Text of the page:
Archived — Research Summaries: Working Paper 2008-01: Does FDI Accelerate Economic Growth? The OECD Experience Based on Panel Data Estimates for the Period 1980–2004

by Madanmohan Ghosh and Weimin Wang

Foreign direct investments (FDI) play an important role as an engine of economic growth. However, although empirical literature offers rich insights on the relationship of FDI and economic growth, it provides mixed evidence on the existence of productivity externalities in the host country generated by foreign multinational companies. A branch of literature suggests that the positive impact of FDI is conditional on countries' stock of human capital or a threshold absorptive capacity.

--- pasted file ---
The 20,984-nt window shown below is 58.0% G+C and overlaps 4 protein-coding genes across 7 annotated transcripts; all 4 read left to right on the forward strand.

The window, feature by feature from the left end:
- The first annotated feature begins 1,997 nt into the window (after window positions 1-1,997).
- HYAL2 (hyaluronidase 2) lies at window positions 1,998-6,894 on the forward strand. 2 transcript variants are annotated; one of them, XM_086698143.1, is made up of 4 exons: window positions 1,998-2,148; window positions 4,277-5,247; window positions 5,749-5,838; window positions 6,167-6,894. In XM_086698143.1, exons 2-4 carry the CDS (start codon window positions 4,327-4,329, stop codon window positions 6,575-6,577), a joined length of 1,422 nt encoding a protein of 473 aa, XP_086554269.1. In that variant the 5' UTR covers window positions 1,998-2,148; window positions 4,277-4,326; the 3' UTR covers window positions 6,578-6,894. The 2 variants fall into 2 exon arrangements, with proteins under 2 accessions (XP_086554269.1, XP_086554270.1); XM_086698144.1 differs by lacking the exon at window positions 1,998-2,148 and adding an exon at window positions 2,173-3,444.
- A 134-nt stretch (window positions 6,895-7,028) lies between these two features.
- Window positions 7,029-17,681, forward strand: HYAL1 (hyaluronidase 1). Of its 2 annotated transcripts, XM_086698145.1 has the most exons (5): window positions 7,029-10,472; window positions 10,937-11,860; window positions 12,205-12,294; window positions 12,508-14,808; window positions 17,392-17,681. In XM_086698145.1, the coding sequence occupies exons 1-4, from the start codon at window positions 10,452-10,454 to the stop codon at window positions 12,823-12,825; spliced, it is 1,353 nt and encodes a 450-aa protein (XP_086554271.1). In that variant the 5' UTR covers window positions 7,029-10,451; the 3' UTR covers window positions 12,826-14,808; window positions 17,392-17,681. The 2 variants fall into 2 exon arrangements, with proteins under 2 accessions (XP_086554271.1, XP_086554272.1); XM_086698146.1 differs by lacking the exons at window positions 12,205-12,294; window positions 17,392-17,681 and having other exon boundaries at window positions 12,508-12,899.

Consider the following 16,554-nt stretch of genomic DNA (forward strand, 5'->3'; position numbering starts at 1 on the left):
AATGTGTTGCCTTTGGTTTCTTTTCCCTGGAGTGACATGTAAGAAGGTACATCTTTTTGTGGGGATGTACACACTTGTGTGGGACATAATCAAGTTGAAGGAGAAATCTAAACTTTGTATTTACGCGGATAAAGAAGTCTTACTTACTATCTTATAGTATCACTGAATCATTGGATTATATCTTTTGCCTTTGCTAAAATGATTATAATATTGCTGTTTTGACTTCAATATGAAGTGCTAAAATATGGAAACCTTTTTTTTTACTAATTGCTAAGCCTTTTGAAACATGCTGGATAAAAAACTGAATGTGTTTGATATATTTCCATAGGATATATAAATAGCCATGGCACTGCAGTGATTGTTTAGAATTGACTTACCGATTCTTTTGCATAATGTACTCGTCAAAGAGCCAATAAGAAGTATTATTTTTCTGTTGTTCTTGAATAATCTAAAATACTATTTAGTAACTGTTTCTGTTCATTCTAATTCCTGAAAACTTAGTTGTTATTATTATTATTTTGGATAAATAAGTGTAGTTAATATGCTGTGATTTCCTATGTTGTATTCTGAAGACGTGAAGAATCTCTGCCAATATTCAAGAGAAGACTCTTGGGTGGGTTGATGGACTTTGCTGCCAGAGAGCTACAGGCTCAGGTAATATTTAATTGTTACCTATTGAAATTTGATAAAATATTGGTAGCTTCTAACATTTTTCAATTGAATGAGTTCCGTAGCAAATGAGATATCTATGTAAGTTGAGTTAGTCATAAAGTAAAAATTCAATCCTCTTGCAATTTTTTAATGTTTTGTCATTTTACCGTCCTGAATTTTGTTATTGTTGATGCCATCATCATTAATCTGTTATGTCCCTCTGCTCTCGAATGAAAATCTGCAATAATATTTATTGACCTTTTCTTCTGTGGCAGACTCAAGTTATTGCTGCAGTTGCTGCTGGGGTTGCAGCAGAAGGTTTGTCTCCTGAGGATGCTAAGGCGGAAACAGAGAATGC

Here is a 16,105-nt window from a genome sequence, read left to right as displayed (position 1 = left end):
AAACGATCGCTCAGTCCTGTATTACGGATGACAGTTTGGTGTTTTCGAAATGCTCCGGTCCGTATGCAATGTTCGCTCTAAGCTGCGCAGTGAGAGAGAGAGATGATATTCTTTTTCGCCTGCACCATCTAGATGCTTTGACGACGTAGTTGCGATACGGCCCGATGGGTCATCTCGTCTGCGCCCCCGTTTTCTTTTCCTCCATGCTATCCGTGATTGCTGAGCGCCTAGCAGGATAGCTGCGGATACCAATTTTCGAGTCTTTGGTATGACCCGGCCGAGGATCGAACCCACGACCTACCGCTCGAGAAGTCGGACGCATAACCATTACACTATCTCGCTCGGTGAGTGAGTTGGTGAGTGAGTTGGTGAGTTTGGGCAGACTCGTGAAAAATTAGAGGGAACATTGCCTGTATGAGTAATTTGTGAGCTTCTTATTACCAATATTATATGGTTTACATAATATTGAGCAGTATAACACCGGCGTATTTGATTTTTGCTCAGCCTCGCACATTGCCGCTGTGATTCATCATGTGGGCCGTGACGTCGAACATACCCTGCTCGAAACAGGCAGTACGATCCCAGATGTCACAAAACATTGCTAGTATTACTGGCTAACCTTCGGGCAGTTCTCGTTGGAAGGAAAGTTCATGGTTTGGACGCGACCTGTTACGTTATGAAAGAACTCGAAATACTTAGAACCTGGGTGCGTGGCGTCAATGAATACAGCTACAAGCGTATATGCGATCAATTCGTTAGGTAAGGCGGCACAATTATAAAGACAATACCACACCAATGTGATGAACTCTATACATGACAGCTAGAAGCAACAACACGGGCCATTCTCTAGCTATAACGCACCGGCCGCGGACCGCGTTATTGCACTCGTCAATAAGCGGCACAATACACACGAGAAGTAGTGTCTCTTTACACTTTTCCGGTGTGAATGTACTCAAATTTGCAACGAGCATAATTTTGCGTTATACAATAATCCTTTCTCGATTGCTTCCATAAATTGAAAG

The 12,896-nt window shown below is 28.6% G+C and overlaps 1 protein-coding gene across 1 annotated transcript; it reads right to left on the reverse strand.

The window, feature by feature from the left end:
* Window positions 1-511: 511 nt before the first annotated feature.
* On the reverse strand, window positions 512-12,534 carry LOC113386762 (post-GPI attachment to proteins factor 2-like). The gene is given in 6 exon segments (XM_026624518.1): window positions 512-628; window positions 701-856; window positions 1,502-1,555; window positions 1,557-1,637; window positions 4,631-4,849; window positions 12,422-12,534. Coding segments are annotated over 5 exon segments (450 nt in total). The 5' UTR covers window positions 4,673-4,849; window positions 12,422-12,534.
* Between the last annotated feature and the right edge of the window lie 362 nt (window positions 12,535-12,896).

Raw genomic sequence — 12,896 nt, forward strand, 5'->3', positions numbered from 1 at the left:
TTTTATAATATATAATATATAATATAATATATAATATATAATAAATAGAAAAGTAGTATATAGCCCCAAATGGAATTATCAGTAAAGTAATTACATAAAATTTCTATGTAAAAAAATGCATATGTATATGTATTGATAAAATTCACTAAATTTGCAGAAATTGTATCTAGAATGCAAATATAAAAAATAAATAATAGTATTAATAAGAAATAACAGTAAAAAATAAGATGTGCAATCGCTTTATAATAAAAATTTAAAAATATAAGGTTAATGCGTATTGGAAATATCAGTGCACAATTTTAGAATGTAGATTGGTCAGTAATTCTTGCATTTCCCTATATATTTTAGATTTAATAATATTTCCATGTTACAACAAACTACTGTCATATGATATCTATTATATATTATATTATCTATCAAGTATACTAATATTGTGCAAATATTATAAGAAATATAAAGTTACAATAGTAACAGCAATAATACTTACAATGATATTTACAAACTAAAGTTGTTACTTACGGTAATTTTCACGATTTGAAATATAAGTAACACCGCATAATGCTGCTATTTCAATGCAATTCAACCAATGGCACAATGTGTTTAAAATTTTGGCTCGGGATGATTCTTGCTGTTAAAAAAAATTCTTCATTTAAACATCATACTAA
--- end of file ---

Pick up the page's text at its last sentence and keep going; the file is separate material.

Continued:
But, most of the studies that come up with such conclusions are either based on developing or a mix of developing and developed country experiences. There is a dearth of literature explicitly focussed on developed country experiences. Moreover, the literature seems to have focussed only on the impact of inward FDI on host country economic growth. Does outward FDI exert any influence on source country economic growth? This paper addresses both these issues. In a cross-country regression framework using panel time series data from 25 Organisation for Economic Co-operation and Development countries for the period 1980–2004, it finds that both inward and outward FDI are positively correlated with host and source country economic growth. However, the impact of FDI on economic growth is moderate. Results suggest the elasticity of gross domestic product growth with respect to both inward and outward FDI in the host and source countries is about 0.01.

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